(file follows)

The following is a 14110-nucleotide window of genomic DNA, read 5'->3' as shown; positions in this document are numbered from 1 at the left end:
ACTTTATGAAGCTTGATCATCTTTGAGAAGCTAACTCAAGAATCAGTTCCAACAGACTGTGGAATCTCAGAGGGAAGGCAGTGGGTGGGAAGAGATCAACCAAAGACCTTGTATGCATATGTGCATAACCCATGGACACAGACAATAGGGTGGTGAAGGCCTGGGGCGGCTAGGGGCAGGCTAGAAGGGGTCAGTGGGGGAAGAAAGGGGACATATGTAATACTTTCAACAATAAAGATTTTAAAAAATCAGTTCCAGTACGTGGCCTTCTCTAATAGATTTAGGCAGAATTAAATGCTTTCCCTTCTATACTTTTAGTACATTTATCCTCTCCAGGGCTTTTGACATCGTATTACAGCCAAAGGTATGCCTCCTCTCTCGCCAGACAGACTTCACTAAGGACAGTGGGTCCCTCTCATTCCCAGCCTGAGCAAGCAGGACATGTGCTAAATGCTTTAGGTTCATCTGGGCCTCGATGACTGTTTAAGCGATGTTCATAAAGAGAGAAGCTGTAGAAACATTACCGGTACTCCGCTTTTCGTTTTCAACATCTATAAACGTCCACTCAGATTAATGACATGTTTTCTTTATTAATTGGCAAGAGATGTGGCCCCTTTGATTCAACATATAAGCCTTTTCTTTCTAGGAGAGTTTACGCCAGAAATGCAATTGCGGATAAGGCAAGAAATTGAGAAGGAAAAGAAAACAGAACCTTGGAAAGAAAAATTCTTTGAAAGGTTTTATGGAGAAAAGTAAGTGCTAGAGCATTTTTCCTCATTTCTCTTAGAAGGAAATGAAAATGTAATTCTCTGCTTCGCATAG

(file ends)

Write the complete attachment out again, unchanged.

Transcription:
The following is a 14110-nucleotide window of genomic DNA, read 5'->3' as shown; positions in this document are numbered from 1 at the left end:
ACTTTATGAAGCTTGATCATCTTTGAGAAGCTAACTCAAGAATCAGTTCCAACAGACTGTGGAATCTCAGAGGGAAGGCAGTGGGTGGGAAGAGATCAACCAAAGACCTTGTATGCATATGTGCATAACCCATGGACACAGACAATAGGGTGGTGAAGGCCTGGGGCGGCTAGGGGCAGGCTAGAAGGGGTCAGTGGGGGAAGAAAGGGGACATATGTAATACTTTCAACAATAAAGATTTTAAAAAATCAGTTCCAGTACGTGGCCTTCTCTAATAGATTTAGGCAGAATTAAATGCTTTCCCTTCTATACTTTTAGTACATTTATCCTCTCCAGGGCTTTTGACATCGTATTACAGCCAAAGGTATGCCTCCTCTCTCGCCAGACAGACTTCACTAAGGACAGTGGGTCCCTCTCATTCCCAGCCTGAGCAAGCAGGACATGTGCTAAATGCTTTAGGTTCATCTGGGCCTCGATGACTGTTTAAGCGATGTTCATAAAGAGAGAAGCTGTAGAAACATTACCGGTACTCCGCTTTTCGTTTTCAACATCTATAAACGTCCACTCAGATTAATGACATGTTTTCTTTATTAATTGGCAAGAGATGTGGCCCCTTTGATTCAACATATAAGCCTTTTCTTTCTAGGAGAGTTTACGCCAGAAATGCAATTGCGGATAAGGCAAGAAATTGAGAAGGAAAAGAAAACAGAACCTTGGAAAGAAAAATTCTTTGAAAGGTTTTATGGAGAAAAGTAAGTGCTAGAGCATTTTTCCTCATTTCTCTTAGAAGGAAATGAAAATGTAATTCTCTGCTTCGCATAG